I find it difficult to understand and to put into words why i don't seem to climb as well without a regular partner so i was more interested i seeing others points of view. It seems to be a very personal thing.

I think my problem is anxiety as mentioned. I find it difficult to meet a new person, asses if i'm happy with them and climb at my best all in the same day. It becomes a stress so, i tend to just climb something i know i can cruise without thinking about it. Whereas if i know the person, know they're competent etc i can just concentrate on climbing my best.

That to me is my main problem.

andic - on 21 Jun 2012
In reply to GingerBread22:

People I usually climb with are either the guy who taught me (most of) what I know, a good friend who I started out with or a couple of noobs i've taken under my wing. I occasionally reply to partner requests on here or put up my own but when I do i feel a lot of pressure over a follow up. It's not that I don't want to have more regular partners it is just that I have too many commitments outside climbing to develop a partnership with more than the 3 or 4 guys I already climb with and the prospective partner loses interest because i come over as unreliable.
andic - on 21 Jun 2012
In reply to andic:

but to answer OP I am pretty relaxed about my belayer and generally trust other climbers unless they are obviously incompitents. I'd climb upto VS with anyone, HVS/e1 with any of my regulars and a solid looking stranger and if I was pushing myself only my most regular partner would do
Jon Stewart - on 21 Jun 2012
In reply to GingerBread22:

I'm in comparable situation, in that I used to climb with the same bunch of mates who've now all moved away/got married or whatever. Nowadays, I climb with loads of different people, the majority of whom I met on here. 'Cause I quit my job and became a student, I've often got free time when others haven't and so I very frequently climb with some random off UKC.

For me it works brilliantly. I really enjoy climbing with someone new, and haven't had any bad or uncomfortable experiences yet. I've got loads of regular partners who I've now got to know really well, and we climb well together. It's also really interesting climbing with people who have different approaches, strengths, ambitions and often people can take you out of your comfort zone. For example, I climbed with a guy who was really into long, adventurous traversy routes on sea-cliffs, which I would otherwise have avoided as "too much faff, not enough hard moves". As a result I've done brilliant, adventurous, spectacular routes I might otherwise have not bothered with.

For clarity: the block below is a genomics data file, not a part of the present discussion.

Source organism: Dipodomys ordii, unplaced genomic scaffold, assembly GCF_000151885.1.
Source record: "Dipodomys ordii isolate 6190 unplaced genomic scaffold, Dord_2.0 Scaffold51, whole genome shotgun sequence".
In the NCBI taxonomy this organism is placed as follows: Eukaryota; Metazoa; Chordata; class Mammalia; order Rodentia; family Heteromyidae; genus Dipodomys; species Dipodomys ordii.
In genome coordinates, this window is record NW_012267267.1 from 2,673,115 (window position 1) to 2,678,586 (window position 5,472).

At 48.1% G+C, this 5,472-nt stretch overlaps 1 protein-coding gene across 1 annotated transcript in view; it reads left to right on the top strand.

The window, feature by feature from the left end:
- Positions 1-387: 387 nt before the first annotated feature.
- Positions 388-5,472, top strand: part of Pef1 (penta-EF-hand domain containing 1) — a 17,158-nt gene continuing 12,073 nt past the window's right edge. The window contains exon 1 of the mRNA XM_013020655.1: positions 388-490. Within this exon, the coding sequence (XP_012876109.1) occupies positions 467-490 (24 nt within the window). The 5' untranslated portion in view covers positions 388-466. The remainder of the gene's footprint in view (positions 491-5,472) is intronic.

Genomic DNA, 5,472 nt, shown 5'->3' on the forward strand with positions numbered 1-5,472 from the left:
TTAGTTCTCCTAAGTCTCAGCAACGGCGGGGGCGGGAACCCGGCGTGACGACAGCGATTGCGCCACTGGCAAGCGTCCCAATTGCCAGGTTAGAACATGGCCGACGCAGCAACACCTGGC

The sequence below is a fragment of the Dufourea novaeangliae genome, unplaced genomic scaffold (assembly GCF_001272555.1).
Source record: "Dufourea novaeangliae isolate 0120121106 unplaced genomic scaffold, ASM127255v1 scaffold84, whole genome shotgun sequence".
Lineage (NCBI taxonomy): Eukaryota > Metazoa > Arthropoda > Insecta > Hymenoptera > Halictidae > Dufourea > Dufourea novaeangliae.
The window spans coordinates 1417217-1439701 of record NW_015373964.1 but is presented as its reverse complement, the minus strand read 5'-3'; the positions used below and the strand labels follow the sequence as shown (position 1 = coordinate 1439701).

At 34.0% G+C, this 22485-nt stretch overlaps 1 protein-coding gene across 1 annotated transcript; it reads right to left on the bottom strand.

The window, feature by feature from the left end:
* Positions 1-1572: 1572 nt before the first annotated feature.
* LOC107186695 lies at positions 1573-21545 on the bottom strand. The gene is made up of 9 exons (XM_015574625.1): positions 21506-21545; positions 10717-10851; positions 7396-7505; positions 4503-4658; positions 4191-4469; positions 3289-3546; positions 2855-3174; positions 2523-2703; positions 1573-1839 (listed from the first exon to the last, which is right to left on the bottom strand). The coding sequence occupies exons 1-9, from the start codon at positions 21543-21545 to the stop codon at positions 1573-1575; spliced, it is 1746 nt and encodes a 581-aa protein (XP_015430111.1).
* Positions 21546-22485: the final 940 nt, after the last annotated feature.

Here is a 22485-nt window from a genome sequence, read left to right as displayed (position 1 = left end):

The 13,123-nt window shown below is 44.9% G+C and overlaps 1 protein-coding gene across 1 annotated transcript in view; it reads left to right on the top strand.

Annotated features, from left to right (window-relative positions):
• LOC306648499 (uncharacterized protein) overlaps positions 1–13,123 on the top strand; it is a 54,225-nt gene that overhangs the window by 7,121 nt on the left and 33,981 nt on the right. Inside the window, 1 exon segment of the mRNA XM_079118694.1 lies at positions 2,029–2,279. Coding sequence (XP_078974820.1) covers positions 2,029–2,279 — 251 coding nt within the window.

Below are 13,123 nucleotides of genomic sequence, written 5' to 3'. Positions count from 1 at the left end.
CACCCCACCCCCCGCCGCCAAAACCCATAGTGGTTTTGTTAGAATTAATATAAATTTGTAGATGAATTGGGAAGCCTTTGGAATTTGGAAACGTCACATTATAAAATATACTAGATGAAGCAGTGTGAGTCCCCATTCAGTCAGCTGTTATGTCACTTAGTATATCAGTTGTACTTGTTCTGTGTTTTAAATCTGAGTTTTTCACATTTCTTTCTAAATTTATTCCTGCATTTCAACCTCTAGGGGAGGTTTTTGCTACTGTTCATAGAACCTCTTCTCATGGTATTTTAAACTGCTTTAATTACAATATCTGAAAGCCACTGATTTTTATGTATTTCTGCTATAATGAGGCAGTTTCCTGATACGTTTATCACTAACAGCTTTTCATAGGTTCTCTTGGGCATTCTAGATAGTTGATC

My advice would be to climb with folk from here, until you find regular partners who you climb well with. I've found that being really specific about what you want to do (grades, crags, even specific routes) means you get few replies, but replies from people who unsurprisingly have the same or complimentary goals. When you find someone who's passionate about the same stuff, but maybe has a different approach that you can learn from, I expect that a rapport will build immediately, no matter how different your personalities might seem if you met in a different context. I've found that age/gender/background etc have absolutely no influence on who's great to climb with, so I'd always advise to make no judgments (I'm not saying don't have a quick peek at what they've posted lately!).

Hope that's helpful somehow. Good luck!
Jon Stewart - on 21 Jun 2012
In reply to andic:
> (In reply to andic)
> but to answer OP I am pretty relaxed about my belayer and generally trust other climbers unless they are obviously incompitents. I'd climb upto VS with anyone, HVS/e1 with any of my regulars and a solid looking stranger and if I was pushing myself only my most regular partner would do

Because I've had only good experience with climbing with strangers, I'm perfectly happy to jump straight on a hard route. Bit risky perhaps, but I normally find that after a bit of communication (posting on here, arranging the climbing) it's really obvious if someone knows what they're doing. After a cuppa before setting off, plus a chat on the walk-in, I'll have decided whether it's a good idea to ab into a big sea cliff with someone...
andic - on 21 Jun 2012
In reply to Jon Stewart:

That is a fair point, it's pretty obvious if someone has "romanced" their experience and ability once you have spent a few hours driving across the country together

BTW has anyone ever been on a completely blind date, ie a partner tells you he is bringing a mate or two along and you are expected to climb with one of them without knowing any more than: Yeah Fred's alright, nice kid...
Daniel Heath - on 21 Jun 2012
In reply to GingerBread22:

I find psyche level is more significant than how well I know them.

Of course it takes a bit of care to get into climbing with someone new, as you find out how keen each of you are to push it.

I've climbed with a new partner once or twice and had a completely cold experience.

But if they're psyched to push it, then it usually works out really well.
mick.h on 26 Jun 2012
In reply to GingerBread22:

Completely the opposite......

I always used to climb with the same 3 guys, as life progressed and we climbed together less, I joined clubs and sought out new partners. Some of the new partners were climbing harder and my grade was pulled up accordingly.